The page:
Evelyn Rubenstein JCC Season of Theatre Presents Hershel and the Hanukkah Goblins
Who is Hershel? With the first nips of crisp Fall weather in the air, and piles of pumpkins lining the entrances to our grocery stores, we can be sure of one thing – the Holiday Season is just around the corner! And just in time to get folks in the mood for Hanukkah, this year the J is offering an exciting treat in the form of the new play, Hershel and the Hanukkah Goblins.
This year’s Ann and Stephen Kaufman Jewish Book & Arts Fair offers a broad range of programs, topics, and events. There is something for everyone, or so I’ve been told!
It is rare that I single out a book by an author who will appear, but I believe Dov Waxman’s book, Trouble in the Tribe: The American Conflict Over Israel, is the most important Jewish book published this year. As someone who has devoted 40 years in service to our Jewish community, I have witnessed, and addressed, the many challenges we have faced. But today, I am both saddened and frightened by the disunity over Israel that we are experiencing to the likes I’ve never seen.
Families can’t have reasonable conversations about Israel—I personally experienced this last year. At shul...
Stars of David Comes Full Circle at Houston’s Evelyn Rubenstein JCC
Author Abigail Pogrebin and the Evelyn Rubenstein JCC of Houston have a long-standing relationship; one that comes full circle this month as the new musical revue, Stars of David: Story to Song, takes the stage at the J’s Kaplan Theatre. The musical is based on the best-selling book, Stars of David: Prominent Jews Talk about Being Jewish, the publication of which brought Ms. Pogrebin to the J in 2005 for a speaking appearance at the Jewish Book & Arts Fair that year.
Now, over a decade later...
Arts & Culture Program Coordinator Amy Rahmani recently sat down with Arts+Culture Magazine’s Editor-in-Chief Nancy Wozny to talk about our upcoming Houston Jewish Film Festival. Arts+Culture is a free periodical for the community with a focus on the contemporary visual and performing arts and how it affects life and lives in Texas. A+C magazine features articles, interviews, and reviews on gallery and museum shows, theater productions, people in the arts, classical music, contemporary dance, opera and books.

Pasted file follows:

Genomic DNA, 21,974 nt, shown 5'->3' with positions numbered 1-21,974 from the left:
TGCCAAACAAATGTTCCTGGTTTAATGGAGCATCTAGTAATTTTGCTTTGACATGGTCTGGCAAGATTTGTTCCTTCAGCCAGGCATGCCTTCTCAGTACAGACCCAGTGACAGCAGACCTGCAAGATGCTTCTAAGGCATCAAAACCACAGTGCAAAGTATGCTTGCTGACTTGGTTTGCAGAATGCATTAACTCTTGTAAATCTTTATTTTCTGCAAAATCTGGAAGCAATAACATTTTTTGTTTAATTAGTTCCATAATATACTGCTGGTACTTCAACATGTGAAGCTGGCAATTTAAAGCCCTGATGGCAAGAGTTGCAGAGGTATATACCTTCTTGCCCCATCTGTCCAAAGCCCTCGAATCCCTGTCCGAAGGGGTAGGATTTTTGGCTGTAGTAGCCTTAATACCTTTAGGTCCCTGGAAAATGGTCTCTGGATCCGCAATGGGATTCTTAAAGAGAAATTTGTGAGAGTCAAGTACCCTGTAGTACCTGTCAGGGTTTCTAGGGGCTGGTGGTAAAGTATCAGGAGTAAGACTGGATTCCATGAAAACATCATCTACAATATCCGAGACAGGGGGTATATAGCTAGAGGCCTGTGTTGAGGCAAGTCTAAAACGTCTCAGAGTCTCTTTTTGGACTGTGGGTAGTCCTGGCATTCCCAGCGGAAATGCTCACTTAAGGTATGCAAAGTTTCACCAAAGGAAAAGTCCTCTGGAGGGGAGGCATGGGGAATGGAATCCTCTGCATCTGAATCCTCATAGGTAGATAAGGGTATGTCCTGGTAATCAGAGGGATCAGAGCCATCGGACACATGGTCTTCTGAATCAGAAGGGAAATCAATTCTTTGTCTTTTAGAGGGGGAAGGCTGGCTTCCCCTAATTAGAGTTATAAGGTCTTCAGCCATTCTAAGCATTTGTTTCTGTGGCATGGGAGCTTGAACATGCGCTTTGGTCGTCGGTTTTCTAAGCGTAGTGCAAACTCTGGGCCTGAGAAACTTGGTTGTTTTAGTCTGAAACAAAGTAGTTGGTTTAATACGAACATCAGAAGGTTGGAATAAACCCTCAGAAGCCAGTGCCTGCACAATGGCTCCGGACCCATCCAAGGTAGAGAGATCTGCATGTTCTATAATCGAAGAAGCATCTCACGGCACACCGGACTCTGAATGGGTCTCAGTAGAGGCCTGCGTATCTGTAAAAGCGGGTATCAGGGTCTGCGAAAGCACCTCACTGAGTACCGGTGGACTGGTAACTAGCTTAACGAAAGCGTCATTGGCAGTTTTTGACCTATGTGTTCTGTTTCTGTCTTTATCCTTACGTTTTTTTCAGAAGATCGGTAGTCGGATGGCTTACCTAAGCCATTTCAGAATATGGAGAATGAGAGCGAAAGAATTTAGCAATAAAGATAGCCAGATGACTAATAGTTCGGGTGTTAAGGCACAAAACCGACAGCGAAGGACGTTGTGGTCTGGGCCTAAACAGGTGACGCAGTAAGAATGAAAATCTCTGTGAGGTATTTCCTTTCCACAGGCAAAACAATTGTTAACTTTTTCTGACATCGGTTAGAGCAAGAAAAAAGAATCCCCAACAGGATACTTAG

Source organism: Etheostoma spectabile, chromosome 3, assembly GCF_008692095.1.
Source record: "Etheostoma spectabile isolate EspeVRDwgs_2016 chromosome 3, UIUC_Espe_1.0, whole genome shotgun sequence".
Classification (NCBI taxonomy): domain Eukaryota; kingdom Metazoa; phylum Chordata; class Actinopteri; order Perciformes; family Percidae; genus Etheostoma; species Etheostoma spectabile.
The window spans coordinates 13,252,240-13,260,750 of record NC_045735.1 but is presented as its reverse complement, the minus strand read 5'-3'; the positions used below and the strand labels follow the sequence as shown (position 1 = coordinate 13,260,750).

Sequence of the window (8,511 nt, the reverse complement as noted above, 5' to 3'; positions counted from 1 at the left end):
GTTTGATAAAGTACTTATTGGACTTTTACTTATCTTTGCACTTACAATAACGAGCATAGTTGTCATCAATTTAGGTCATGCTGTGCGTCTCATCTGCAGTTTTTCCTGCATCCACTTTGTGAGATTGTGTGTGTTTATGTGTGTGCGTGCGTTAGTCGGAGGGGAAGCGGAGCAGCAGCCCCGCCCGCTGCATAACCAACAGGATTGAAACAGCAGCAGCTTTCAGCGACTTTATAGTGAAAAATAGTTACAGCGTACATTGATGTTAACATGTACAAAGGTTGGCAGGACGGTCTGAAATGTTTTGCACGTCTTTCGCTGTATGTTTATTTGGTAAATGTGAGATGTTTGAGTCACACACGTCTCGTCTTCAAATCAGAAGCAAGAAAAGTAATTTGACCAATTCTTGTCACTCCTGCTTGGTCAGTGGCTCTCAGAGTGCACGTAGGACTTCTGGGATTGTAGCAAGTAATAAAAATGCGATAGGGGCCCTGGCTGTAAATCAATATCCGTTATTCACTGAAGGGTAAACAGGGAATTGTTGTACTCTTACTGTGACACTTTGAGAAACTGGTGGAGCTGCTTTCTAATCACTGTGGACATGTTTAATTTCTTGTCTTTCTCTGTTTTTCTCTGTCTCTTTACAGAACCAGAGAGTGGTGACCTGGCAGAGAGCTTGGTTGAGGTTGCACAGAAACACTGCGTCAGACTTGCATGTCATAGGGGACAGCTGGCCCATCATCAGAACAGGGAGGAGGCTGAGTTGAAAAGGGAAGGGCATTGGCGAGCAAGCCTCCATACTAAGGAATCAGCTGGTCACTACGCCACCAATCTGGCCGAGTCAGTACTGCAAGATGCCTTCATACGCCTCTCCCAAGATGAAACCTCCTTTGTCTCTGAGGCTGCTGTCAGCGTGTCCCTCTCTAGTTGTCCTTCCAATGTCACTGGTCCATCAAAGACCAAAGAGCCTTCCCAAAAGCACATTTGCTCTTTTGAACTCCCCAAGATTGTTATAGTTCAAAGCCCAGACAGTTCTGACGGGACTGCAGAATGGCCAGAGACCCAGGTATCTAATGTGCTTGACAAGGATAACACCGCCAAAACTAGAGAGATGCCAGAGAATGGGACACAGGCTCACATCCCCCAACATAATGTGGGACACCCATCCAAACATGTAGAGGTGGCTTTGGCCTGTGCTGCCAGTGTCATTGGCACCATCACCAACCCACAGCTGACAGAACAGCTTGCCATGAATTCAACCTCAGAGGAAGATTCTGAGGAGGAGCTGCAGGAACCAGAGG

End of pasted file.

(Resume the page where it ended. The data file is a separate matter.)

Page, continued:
Check out the trailer to this year's Houston Jewish Film Festival:
The following is an excerpt from Arts+Culture Magazine's article, written by Editor-in-Chief, Nancy Wozny. For the full article from Arts+Culture, click here.
We’re surrounded by so many stinky things, on a regular day. And now, even more, for some of our unfortunate community members who were affected by the recent flooding and have been cleaning, scrubbing, and throwing stuff for weeks. But as I walked up to the J this morning and caught a whiff of something even before stepping into the building, I realized what we all could use this summer is a little aromatherapy at the J
It’s not what you think. It’s not some spritz the J is squirting outside to welcome its visitors and members. It’s not the sometimes far too heavy use of Norell perfume, a favorite of my late mother and so many other women of a certain age, many of whom are at the J every day to exercise, socialize, or just plain “hang out.” (Yes! Active adults like to just hang out!) And it’s not the enticing smells coming from Laykie’s kitchens, although they are intoxicating...
The creation of an original cabaret performance has been a dream of mine for several years, and I am so happy and proud that on Wednesday, May 6, we previewed our two women show, “29, One More Time.”
“29, One More Time” is an irresistibly engaging cabaret theatre performance filled with songs and stories of youth, love, motherhood and the perils and triumphs of womanhood. I wrote and perform this joyful, original work along with Joanne Bonasso who also stars. It is directed by seasoned theatre veteran, Rebekah Dahl from the Music Box Theatre with musical direction by Mitch Pengra.
We created a cabaret that is filled with unique stories from our lives that are fun, exciting and highly relatable. “29, One More Time” is a play on the social norm of a woman’s need to stay forever young. As women, mothers and actresses, we relate and through our show examine another way to define ourselves, beyond the number of years we have lived on this earth. Audiences will be delighted by the music in the show, ranging from well-known classics like...
April 1, 2015. By Marilyn Hassid--
In a couple of weeks the Evelyn Rubenstein JCC is proudly hosting a remarkable play on our Kaplan Theatre Stage. Bad Jews, by Joshua Harmon, is a coproduction of Stages Repertory Theatre and Black Lab Theatre in cooperation with the J.